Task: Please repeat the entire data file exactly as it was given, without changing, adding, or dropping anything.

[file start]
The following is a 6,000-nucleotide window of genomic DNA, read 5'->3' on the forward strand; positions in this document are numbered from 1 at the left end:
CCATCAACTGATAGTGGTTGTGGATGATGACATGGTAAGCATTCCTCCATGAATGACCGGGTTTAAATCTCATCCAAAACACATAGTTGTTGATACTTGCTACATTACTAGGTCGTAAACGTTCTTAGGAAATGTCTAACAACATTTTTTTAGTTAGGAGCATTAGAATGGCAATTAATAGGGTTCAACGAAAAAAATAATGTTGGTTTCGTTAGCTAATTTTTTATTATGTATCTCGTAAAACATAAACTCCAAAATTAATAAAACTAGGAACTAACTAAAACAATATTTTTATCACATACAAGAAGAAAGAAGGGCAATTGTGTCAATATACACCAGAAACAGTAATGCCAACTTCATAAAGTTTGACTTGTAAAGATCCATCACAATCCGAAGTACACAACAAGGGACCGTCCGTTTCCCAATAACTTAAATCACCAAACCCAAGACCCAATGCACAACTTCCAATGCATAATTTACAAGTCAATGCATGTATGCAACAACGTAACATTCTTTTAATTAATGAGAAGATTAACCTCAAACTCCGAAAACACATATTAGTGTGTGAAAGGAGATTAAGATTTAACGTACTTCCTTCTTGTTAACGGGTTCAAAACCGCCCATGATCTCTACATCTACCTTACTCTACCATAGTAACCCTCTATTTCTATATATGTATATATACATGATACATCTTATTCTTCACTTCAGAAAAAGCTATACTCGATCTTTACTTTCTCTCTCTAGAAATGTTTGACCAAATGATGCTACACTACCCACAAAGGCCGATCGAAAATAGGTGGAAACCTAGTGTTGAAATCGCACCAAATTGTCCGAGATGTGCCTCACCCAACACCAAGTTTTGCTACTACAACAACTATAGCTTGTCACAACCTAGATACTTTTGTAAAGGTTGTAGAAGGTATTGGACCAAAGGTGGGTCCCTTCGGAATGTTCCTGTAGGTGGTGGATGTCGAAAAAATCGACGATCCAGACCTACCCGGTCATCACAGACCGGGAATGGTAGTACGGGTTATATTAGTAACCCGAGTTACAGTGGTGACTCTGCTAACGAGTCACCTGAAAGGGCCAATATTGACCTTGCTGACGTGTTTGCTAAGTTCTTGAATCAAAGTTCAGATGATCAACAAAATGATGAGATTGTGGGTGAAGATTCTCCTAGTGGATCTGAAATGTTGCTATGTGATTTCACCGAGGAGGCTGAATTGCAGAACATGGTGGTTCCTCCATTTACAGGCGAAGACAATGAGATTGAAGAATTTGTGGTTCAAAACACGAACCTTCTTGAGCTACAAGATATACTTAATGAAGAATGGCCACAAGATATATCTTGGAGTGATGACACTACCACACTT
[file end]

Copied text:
The following is a 6,000-nucleotide window of genomic DNA, read 5'->3' on the forward strand; positions in this document are numbered from 1 at the left end:
CCATCAACTGATAGTGGTTGTGGATGATGACATGGTAAGCATTCCTCCATGAATGACCGGGTTTAAATCTCATCCAAAACACATAGTTGTTGATACTTGCTACATTACTAGGTCGTAAACGTTCTTAGGAAATGTCTAACAACATTTTTTTAGTTAGGAGCATTAGAATGGCAATTAATAGGGTTCAACGAAAAAAATAATGTTGGTTTCGTTAGCTAATTTTTTATTATGTATCTCGTAAAACATAAACTCCAAAATTAATAAAACTAGGAACTAACTAAAACAATATTTTTATCACATACAAGAAGAAAGAAGGGCAATTGTGTCAATATACACCAGAAACAGTAATGCCAACTTCATAAAGTTTGACTTGTAAAGATCCATCACAATCCGAAGTACACAACAAGGGACCGTCCGTTTCCCAATAACTTAAATCACCAAACCCAAGACCCAATGCACAACTTCCAATGCATAATTTACAAGTCAATGCATGTATGCAACAACGTAACATTCTTTTAATTAATGAGAAGATTAACCTCAAACTCCGAAAACACATATTAGTGTGTGAAAGGAGATTAAGATTTAACGTACTTCCTTCTTGTTAACGGGTTCAAAACCGCCCATGATCTCTACATCTACCTTACTCTACCATAGTAACCCTCTATTTCTATATATGTATATATACATGATACATCTTATTCTTCACTTCAGAAAAAGCTATACTCGATCTTTACTTTCTCTCTCTAGAAATGTTTGACCAAATGATGCTACACTACCCACAAAGGCCGATCGAAAATAGGTGGAAACCTAGTGTTGAAATCGCACCAAATTGTCCGAGATGTGCCTCACCCAACACCAAGTTTTGCTACTACAACAACTATAGCTTGTCACAACCTAGATACTTTTGTAAAGGTTGTAGAAGGTATTGGACCAAAGGTGGGTCCCTTCGGAATGTTCCTGTAGGTGGTGGATGTCGAAAAAATCGACGATCCAGACCTACCCGGTCATCACAGACCGGGAATGGTAGTACGGGTTATATTAGTAACCCGAGTTACAGTGGTGACTCTGCTAACGAGTCACCTGAAAGGGCCAATATTGACCTTGCTGACGTGTTTGCTAAGTTCTTGAATCAAAGTTCAGATGATCAACAAAATGATGAGATTGTGGGTGAAGATTCTCCTAGTGGATCTGAAATGTTGCTATGTGATTTCACCGAGGAGGCTGAATTGCAGAACATGGTGGTTCCTCCATTTACAGGCGAAGACAATGAGATTGAAGAATTTGTGGTTCAAAACACGAACCTTCTTGAGCTACAAGATATACTTAATGAAGAATGGCCACAAGATATATCTTGGAGTGATGACACTACCACACTT